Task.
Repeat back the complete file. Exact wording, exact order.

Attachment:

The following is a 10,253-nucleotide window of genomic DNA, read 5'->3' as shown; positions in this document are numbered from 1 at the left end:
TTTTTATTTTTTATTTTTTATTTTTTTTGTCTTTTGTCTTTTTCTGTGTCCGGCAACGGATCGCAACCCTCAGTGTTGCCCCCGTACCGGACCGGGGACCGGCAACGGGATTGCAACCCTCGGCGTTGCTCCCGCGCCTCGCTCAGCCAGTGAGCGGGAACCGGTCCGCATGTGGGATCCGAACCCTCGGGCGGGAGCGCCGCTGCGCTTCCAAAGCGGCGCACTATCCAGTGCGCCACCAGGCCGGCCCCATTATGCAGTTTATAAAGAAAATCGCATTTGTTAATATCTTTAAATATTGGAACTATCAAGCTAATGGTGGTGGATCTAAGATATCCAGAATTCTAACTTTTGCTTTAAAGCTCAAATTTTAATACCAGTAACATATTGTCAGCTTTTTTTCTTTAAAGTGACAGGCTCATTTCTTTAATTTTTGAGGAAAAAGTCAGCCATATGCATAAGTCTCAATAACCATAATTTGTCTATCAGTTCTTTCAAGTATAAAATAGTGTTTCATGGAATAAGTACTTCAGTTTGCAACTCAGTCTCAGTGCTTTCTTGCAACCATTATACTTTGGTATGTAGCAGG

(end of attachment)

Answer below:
The following is a 10,253-nucleotide window of genomic DNA, read 5'->3' as shown; positions in this document are numbered from 1 at the left end:
TTTTTATTTTTTATTTTTTATTTTTTTTGTCTTTTGTCTTTTTCTGTGTCCGGCAACGGATCGCAACCCTCAGTGTTGCCCCCGTACCGGACCGGGGACCGGCAACGGGATTGCAACCCTCGGCGTTGCTCCCGCGCCTCGCTCAGCCAGTGAGCGGGAACCGGTCCGCATGTGGGATCCGAACCCTCGGGCGGGAGCGCCGCTGCGCTTCCAAAGCGGCGCACTATCCAGTGCGCCACCAGGCCGGCCCCATTATGCAGTTTATAAAGAAAATCGCATTTGTTAATATCTTTAAATATTGGAACTATCAAGCTAATGGTGGTGGATCTAAGATATCCAGAATTCTAACTTTTGCTTTAAAGCTCAAATTTTAATACCAGTAACATATTGTCAGCTTTTTTTCTTTAAAGTGACAGGCTCATTTCTTTAATTTTTGAGGAAAAAGTCAGCCATATGCATAAGTCTCAATAACCATAATTTGTCTATCAGTTCTTTCAAGTATAAAATAGTGTTTCATGGAATAAGTACTTCAGTTTGCAACTCAGTCTCAGTGCTTTCTTGCAACCATTATACTTTGGTATGTAGCAGG